"No one wants to lose a campaign, but when you lose, you persevere and you grow from it," Alcott told WKU Public Radio.

Lisa Autry

Friday is the deadline to request an absentee ballot for the Nov. 3 election. 

Any registered voter in Kentucky who is concerned about being exposed to the coronavirus can request an absentee ballot under an agreement reached by Secretary of State Michael Adams and Governor Andy Beshear. 

Ballot requests can be made online at GoVoteKY.com.

Unlike in the June primary, voters will not be allowed to cancel their absentee ballot and vote in-person.  Warren County Clerk Lynette Yates says offices like hers were inundated with requests in the primary election. 

Lisa Autry

The Kentucky Board of Elections has approved Warren County’s plans for the Nov.3 general election. 

Warren County usually has 88 precincts open for in-person voting on election day.  Next month’s election will feature six, including Buchanon Park, Phil Moore Park, Ephraim White Park, Living Hope Baptist Church, Warren Central High School, and the Southern Kentucky Performing Arts Center. 

Warren County Clerk Lynette Yates says there will be 50 officers at each of the county’s six voting precincts.

“They’re going to be like voting centers, so it’s not just like you’re one precinct you may have out in your community. You may have ten voting lines in that one large facility, so that’s why we still need a number of election officers.”

Ryan Van Velzer

Kentucky is re-launching its online health exchange known as Kynect to provide new features and services, Gov. Andy Beshear announced Monday.  

The original Kynect was launched in 2013 under Beshear's father, Gov. Steve Beshear, and allowed the expansion of Medicaid to some 400,000 Kentuckians. 

The new version of the online portal will allow people to apply for Medicaid and enroll in health insurance on the federal exchange.

City of Bowling Green

Bowling Green Mayor Bruce Wilkerson is facing an ethics complaint over his use of City Hall to endorse mayoral candidate Todd Alcott. 

Speaking to media inside the City Commission chambers last month, Wilkerson announced he was withdrawing from the mayor’s race for health reasons and endorsing Alcott. 

The anonymous complaint says the mayor doesn’t have the right to use city property or city resources for political purposes.  City Clerk Ashley Jackson says the complaint can’t be made public at this time.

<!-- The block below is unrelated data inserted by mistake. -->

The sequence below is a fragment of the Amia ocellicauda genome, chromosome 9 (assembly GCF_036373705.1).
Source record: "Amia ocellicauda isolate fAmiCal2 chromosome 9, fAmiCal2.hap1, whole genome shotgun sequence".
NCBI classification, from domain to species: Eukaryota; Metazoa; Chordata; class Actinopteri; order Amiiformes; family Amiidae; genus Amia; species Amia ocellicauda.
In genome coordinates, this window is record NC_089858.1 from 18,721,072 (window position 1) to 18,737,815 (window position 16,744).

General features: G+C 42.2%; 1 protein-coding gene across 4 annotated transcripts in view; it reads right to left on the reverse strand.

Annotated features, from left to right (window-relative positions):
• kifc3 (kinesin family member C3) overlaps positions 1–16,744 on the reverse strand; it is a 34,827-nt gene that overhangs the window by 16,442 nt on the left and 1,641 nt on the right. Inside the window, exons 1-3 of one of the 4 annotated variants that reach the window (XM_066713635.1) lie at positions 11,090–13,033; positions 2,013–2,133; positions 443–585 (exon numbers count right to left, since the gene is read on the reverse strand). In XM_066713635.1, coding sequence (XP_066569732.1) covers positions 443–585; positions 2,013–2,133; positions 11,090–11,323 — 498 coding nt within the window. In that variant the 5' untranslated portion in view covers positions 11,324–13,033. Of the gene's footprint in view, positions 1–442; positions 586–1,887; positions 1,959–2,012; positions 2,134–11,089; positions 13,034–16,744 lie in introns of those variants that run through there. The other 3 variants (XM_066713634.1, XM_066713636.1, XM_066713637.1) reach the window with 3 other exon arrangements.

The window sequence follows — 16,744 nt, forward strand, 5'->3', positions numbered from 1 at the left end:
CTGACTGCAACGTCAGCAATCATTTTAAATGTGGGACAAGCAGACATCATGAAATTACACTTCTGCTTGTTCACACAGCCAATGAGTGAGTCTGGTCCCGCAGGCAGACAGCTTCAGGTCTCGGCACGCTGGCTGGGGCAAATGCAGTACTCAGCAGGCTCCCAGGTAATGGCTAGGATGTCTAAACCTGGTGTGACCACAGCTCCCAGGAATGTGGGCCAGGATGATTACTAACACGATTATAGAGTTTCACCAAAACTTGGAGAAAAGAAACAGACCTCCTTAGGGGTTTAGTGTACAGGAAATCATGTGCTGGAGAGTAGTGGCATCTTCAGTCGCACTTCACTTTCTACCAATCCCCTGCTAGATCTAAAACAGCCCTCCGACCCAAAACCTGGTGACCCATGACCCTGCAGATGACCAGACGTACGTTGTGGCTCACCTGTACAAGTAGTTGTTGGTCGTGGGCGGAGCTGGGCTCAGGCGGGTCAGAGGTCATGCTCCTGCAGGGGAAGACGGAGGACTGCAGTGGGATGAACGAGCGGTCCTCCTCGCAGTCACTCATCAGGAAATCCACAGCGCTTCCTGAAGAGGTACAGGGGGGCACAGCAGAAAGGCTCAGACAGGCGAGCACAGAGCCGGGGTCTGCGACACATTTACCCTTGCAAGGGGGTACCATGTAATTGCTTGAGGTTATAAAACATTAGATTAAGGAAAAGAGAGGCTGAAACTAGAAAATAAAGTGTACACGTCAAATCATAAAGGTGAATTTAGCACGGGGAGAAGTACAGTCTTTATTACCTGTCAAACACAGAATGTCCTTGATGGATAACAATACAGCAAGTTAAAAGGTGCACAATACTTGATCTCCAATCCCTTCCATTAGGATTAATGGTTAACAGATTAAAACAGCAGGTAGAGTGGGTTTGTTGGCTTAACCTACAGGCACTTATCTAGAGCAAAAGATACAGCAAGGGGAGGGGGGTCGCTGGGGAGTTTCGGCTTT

Alan Simpson

A Kentucky attorney says he believes the grand jury that decided whether to bring charges against the police officers who killed Breonna Taylor made the right decision based on the facts that have been made public in the case. 

A Jefferson County grand jury this week indicted former Louisville police detective Brett Hankison, who was one of the officers at Taylor’s apartment in March to serve a search warrant.  Taylor’s boyfriend said he believed they were intruders and fired at police first. 

Hankison was only indicted on wanton endangerment for firing shots that ended up striking a neighbor’s apartment.  He was not indicted in Taylor’s death.  Attorney General Daniel Cameron said that there wasn’t sufficient evidence to suggest any of the bullets Hankison fired hit Taylor.  The two other officers involved in the drug raid were not indicted. 


The Daviess County Clerk’s office has finalized plans for the November election, as they anticipate slightly higher voter turnout than in the 2016 presidential election year.

Unlike the June 23 primary when the Owensboro Sportscenter served as the only voting precinct, the county will have six polling locations open for in-person voting on Nov. 3. Daviess County Clerk Leslie McCarty says COVID-19 has forced her office to forgo places that normally serve as precincts.

“You need a space big enough to distance everything and you need a place that has a separate entrance and exit, so it’s been quite a challenge," she told WKU Public Radio.

Lisa Autry

Western Kentucky University is taking another step toward increasing access and affordability for low-income students. 

President Timothy Caboni announced a new initiative on Thursday called the Hilltopper Guarantee. Starting next fall, WKU will be tuition-free to any first-year students from Kentucky who receive Pell Grants and have at least a 3.0 high school GPA.  

“This is a tremendous promise to the young people of this state, that we can guarantee if you’re from a low-income family but you’re a high achiever, a four-year degree from WKU is in your future," Caboni said.

Fons Cervera

Warren County Public schools will continue with a hybrid schedule of classes through the end of the calendar year. 

The decision is based, in part, on the state’s new system that tracks the number of coronavirus cases in K-12 schools. 

Under the state’s new metric for reopening schools to in-person classes, Warren County is in the Red category, meaning a daily rate of 25 individuals per 100,000 have a confirmed case of COVID-19. 

Gov. Andy Beshear is recommending any county in the Red category postpone all in-person learning until it reaches Yellow status, meaning less than ten confirmed cases of COVID-19 per 100,000 individuals.